Feed on Posts or Comments 23 January 2018

Fiscal Policy Richard Falknor on 16 Oct 2012 05:34 pm

Cato Rates Governors: O’Malley Gets “D”(42), McDonnell “C”(50)

The Cato Institute’s very useful “Fiscal Policy Report Card on America’s Governors 2012” (click here) is a credit to their tax-policy-chief Chris Edwards and his staff.

Writes author Edwards —

“The recovery from the recent recession has been very sluggish, and the nation’s governors have struggled with the resulting budget deficits, unemployment, and other economic problems in their states. Many reform-minded governors elected in 2010 have championed tax reforms and spending restraint to get their states back on track. Other governors have expanded government with old-fashioned tax-and-spend policies.

That is the backdrop to this year’s 11th biennial fiscal report card on the governors, which examines state budget actions since 2010. It uses statistical data to grade the governors on their taxing and spending records—governors who have cut taxes and spending the most receive the highest grades, while those who have increased taxes and spending the most receive the lowest grades.

Four governors were awarded an “A” in this report card—Sam Brownback of Kansas, Rick Scott of Florida, Paul LePage of Maine, and Tom Corbett of Pennsylvania. Five governors were awarded an “F”—Pat Quinn of Illinois, Dan Malloy of Connecticut, Mark Dayton of Minnesota, Neil Abercrombie of Hawaii, and Chris Gregoire of Washington.” (Highlighting Forum’s.)

Readers are encouraged to review the entire report — but here are Cato vignettes on Maryland governor Martin O’Malley and Virginia governor Bob McDonnell —

Martin O’Malley

“Maryland Martin O’Malley, Democrat — Legislature: Democratic.
Grade: D
Took Office: January 2007

Martin O’Malley has been in politics his entire career, and he has long supported an expansionary approach to government. In his first year as governor, O’Malley signed a $1.4 billion package of tax increases. It included increases in corporate taxes, personal income taxes, sales taxes, and cigarette taxes. O’Malley has been at it again recently, approving increases in income taxes, alcohol taxes, hospital taxes, and tobacco taxes during 2011 and 2012. For singles earning more than $100,000 and couples earning more than $150,000, the top income tax rate was raised to 5.75 percent. Local taxes in Maryland bring the total top income tax rate to 8.95 percent. O’Malley’s legislation also reduced personal exemptions under the income tax. Higher taxes are fueling higher spending in Maryland. The general fund budget jumped more than 13 percent in fiscal 2012.” (Highlighting Forum’s.)

Bob McDonnell

Bob McDonnell, Republican — Legislature: Divided [No longer divided but Republican — Senate became effectively Republican in 2012]
Grade: C Took Office: January 2010

Governor McDonnell has a conservative reputation, but he hasn’t taken any major actions to shrink the Virginia government. McDonnell has signed into law a smattering of small tax increases and tax cuts, but he hasn’t proposed any major tax reforms. McDonnell hasn’t been very conservative on spending either. The Virginia general fund budget increased from $14.8 billion in the governor’s first year of fiscal 2010 to an estimated $17.2 billion in fiscal 2013, which is a 16 percent expansion. To his credit, McDonnell pushed to privatize the government’s liquor stores, but he couldn’t get his own party in the legislature to go along with the plan.” (Highlighting Forum’s.)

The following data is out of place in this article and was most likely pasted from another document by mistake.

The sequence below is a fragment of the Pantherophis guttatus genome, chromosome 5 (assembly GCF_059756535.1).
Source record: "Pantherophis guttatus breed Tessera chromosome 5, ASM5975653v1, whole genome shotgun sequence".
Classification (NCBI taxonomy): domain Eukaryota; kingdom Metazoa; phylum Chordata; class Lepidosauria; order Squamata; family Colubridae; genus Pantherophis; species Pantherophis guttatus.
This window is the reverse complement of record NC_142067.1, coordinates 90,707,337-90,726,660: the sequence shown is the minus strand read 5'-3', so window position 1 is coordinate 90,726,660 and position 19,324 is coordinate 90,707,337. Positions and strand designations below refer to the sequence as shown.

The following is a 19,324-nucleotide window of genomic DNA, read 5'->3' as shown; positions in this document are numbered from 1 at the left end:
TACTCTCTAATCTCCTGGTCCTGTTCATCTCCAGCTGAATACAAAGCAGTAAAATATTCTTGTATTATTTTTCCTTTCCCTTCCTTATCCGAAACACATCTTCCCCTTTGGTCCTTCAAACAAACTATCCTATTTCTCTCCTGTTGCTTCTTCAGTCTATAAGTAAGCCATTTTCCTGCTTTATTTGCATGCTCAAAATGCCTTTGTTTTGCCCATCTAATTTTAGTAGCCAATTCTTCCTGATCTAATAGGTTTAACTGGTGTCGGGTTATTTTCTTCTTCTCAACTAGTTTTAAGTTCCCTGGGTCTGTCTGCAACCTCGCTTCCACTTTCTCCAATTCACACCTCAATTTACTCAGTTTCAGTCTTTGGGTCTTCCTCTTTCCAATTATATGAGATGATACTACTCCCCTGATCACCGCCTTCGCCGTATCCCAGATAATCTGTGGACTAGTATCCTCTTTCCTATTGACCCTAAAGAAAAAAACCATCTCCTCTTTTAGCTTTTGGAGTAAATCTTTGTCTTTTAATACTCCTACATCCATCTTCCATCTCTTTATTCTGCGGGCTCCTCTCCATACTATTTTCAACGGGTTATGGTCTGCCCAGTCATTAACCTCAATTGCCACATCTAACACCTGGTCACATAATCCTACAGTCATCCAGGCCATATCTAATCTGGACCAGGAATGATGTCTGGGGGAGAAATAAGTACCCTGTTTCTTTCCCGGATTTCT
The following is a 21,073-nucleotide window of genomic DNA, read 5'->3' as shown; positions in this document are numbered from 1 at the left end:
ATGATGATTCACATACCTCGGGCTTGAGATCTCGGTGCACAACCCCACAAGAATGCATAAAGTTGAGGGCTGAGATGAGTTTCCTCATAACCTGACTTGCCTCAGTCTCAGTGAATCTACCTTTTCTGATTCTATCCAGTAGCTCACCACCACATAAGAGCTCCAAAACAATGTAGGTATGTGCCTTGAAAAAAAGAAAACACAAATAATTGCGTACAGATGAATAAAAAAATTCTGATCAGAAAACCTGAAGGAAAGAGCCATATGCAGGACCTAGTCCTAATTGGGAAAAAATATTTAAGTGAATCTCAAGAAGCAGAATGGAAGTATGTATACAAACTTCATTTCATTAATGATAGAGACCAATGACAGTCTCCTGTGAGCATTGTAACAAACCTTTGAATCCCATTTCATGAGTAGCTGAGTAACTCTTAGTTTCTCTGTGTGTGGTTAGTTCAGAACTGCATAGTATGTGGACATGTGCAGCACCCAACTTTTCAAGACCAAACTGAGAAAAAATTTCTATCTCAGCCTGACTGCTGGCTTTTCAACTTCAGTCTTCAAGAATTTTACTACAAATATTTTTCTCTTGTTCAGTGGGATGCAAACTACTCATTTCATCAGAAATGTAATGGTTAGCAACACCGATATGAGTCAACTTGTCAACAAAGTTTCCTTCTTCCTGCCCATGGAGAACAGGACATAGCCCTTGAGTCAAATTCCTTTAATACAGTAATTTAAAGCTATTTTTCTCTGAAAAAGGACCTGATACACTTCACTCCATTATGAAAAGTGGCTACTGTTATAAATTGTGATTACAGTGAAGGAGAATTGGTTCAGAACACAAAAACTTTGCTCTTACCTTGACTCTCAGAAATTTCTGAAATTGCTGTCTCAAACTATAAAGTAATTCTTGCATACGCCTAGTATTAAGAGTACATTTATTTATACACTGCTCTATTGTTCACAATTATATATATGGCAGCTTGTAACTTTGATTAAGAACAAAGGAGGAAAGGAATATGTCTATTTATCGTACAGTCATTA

Concerns to watch: Virginia conservatives should examine closely what Cato experts call the “Tax Incentive Disease” (start here on p. 8)–

“Unfortunately, most governors support tax incentives. Republican governors often claim allegiance to free markets, but their support of tax incentives amounts to sup­port of central planning. As for Democrats, they often support broad-based tax increas­es that harm businesses, but then they also offer narrow breaks to favored businesses and claim that they are creating jobs.” (Highlighting Forum’s.)

Readers might visit James A. Bacon’s (Bacon’s Rebellion)Do Incentives Buy More Investment… or Better Rankings?” here.

Maryland conservatives should pay special attention to unfunded but overpromised state and local pension schemes (start here on p. 13)–

“Cato’s pension ex­pert, Jagadeesh Gokhale, estimated that the funding gap for accrued benefits plus future accruals is about $10 trillion. On top of that, state and local retirement health plans have huge funding gaps as well. What all this means is that policymakers in many states have created a big fiscal mess that may spawn large tax increases down the road. This report card focuses on short-term taxing and spending, but a fuller assess­ment would also include how the actions of each governor affected the long-term fiscal health of his or her state.” (Highlighting Forum’s.)

An unexpected near tie: governor Jerry Brown of California received a score of 49 (D), governor Bob McDonnell a score of 50 (C).


Some of our related posts – –

Gov Bob Pitches Loudoun Metrorail: But Is He A Scott Walker?
New State Business Tax Climate Index: MD Among Worst
Fiscal Experts Rate Maryland and Virginia Governors
“Government must create opportunity.” Really, governor?

Comments are closed.

Trackback This Post |